“This is an important point of law and I wish members of the panel well in their deliberations. “However, I wish at this stage to state clearly my intention to lodge a formal appeal in order to have this point of law clarified by a higher legal authority should the panel find otherwise.”

Council lawyer Oliver Dixon said that Councillor Duncan had 10 working days to lodge his appeal.

  1. Rostrum Reply

    To part-quote another Duncan… “What bloody man is that? He can report, as seemeth by his plight…… “

    • Rostrum Reply

      Or to put it another way…

      “I disagree with what you way, but I will defend your right to say it”…

      We can’t have a democratic system and censor what people say and write. The judgement will come at the ballot box.. It’s not for the council to limit free speak ..

  2. Valerie Paynter Reply

    It is good to have Cllr Duncan’s defence provided here. It of course probably also applies to Cllr Barnet who was pilloried for her defence in public of golliwogs.

    I wonder what the cost of this exercise has been to BHCC?

  3. Simon eden Reply

    Defence case is enough said .
    Let the Voters decide next election.

  4. Simon eden Reply

    Defence case is enough said .
    Let the Voters decide next election.
    There is no argument for

  5. Ian Chaplin Reply

    the appeal basis, of the right to freedom of speech, is all very well, but doesn’t take into account that he is a Councillor and he doesn’t have to be. If he wants to make “soundbite ” comments then he can do so without being a councillor or Committee Chairman.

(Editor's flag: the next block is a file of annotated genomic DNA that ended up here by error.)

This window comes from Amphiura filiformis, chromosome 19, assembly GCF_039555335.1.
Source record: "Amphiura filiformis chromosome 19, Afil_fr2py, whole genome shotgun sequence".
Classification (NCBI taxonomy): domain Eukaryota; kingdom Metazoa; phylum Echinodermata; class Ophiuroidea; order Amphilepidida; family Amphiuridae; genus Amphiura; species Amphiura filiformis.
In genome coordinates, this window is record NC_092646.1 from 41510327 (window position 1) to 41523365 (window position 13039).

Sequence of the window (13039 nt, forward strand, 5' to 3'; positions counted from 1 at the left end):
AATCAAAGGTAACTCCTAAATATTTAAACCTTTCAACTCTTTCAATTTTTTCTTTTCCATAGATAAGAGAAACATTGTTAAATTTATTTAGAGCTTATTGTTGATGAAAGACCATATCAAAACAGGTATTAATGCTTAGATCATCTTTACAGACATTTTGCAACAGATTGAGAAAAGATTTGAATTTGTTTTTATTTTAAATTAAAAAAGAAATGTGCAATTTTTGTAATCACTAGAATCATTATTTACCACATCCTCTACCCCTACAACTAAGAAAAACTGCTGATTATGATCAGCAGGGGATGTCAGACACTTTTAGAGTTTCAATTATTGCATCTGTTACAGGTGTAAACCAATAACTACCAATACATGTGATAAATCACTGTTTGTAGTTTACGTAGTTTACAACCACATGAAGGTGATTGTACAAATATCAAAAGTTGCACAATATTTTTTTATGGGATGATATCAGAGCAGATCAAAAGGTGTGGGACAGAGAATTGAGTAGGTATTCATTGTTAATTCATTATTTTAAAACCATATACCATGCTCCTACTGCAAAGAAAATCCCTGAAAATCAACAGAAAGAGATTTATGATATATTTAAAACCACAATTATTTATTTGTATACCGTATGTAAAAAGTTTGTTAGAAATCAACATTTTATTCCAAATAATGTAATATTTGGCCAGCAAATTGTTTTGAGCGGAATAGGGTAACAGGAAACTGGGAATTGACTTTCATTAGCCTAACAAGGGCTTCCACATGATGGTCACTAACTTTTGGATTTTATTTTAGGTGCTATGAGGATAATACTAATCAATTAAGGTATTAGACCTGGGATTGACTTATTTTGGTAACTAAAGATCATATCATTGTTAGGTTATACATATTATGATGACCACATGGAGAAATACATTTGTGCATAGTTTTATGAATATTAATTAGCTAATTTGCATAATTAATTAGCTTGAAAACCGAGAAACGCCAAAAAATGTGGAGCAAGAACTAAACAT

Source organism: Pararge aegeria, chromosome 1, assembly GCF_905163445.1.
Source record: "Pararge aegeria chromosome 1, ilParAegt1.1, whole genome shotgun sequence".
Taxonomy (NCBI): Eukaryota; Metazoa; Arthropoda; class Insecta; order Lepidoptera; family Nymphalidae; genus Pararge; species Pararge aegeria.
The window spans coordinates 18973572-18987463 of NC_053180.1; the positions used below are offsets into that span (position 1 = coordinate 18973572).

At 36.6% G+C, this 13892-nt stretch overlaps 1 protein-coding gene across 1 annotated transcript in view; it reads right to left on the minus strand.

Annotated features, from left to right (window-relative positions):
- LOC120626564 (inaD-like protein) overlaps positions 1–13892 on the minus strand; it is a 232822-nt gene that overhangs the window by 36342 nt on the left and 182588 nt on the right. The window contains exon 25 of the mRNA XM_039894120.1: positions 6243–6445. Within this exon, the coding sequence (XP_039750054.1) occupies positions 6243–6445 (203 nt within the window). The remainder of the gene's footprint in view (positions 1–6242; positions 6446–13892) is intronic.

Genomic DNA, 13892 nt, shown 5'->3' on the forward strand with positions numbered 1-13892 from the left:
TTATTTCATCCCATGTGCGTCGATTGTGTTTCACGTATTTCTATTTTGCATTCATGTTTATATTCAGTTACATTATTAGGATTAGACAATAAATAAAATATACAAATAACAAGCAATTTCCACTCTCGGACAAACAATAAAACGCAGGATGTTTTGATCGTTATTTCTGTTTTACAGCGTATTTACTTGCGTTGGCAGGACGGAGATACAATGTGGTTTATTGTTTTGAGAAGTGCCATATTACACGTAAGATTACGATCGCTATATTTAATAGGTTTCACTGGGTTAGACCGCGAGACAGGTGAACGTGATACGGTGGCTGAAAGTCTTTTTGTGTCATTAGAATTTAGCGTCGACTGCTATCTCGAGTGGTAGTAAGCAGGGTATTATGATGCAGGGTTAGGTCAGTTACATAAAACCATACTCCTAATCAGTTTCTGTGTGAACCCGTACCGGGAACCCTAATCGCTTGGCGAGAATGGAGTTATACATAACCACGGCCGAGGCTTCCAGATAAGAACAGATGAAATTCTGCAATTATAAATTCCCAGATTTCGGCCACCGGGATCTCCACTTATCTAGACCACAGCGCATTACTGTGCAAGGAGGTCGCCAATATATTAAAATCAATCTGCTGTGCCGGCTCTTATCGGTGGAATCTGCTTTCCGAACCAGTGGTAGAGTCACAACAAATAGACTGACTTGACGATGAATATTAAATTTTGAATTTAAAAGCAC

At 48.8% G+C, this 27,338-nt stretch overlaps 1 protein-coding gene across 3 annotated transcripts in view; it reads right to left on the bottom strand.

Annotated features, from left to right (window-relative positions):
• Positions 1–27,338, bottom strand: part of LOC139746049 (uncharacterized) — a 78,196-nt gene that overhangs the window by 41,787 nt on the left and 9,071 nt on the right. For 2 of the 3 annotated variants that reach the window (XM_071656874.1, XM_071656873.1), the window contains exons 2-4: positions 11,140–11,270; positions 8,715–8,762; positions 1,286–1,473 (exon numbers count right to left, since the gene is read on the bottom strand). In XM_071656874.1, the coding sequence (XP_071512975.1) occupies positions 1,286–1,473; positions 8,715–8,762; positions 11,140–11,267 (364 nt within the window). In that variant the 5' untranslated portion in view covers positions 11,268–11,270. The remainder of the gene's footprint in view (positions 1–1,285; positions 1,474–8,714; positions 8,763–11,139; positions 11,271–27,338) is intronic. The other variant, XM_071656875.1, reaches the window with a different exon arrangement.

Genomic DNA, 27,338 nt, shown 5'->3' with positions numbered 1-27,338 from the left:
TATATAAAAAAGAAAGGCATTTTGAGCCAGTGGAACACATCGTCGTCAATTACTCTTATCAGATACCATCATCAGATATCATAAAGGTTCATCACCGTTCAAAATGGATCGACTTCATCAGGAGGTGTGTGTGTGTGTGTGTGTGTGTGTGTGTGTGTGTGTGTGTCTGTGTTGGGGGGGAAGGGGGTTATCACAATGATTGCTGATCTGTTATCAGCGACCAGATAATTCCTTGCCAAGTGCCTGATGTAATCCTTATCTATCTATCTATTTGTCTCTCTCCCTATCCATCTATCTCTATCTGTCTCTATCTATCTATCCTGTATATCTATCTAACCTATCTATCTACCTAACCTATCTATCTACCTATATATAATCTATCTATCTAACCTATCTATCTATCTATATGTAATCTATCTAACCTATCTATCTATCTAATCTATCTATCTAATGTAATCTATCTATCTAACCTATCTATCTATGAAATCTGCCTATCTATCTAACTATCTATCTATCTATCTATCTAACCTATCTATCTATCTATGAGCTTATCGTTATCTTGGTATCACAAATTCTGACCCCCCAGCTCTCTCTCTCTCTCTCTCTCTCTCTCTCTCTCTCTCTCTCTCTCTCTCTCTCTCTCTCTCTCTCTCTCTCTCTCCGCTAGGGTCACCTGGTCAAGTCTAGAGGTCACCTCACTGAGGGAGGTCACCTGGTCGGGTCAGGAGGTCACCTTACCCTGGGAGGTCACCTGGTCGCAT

I’m not in favour of religion, but accept that others are, and wouldn’t make fun of it. If he wants to criticise the belief of others that death is an appropriate punishment for blasphemy then a tweet about flowers isn’t the place for that nuanced argument.

    Similarly, calling soldiers “hired killers ” shows no respect either to the individuals or to the society which he claims to represent.

    I’m afraid that this is, in part a reflection of the Green Party’s lack of whip, and (I assume) less than thorough vetting process for candidates. That’s part of their nature, and if we don’t like it we can vote for other candidates.

  6. George Coombs Reply

    It’s good to see some intelligent and thoughtful reactions to the cuncills blatant attempt to hinder free speech-while I do not agree with the councillors comments particularly with regard to Islam yet, if he has failed to treat others with respect (the terminology here, as used by the council, is something of anover reaction) he is not the only one-council staffs right across the board (especially in housing) also frequently fail in this area e.g by assuming they have the right to address people of sixty plus bytheir first name so i feel that while I do not agree with what the councillor is stated to have said the council, in many areas, should put its own house in order first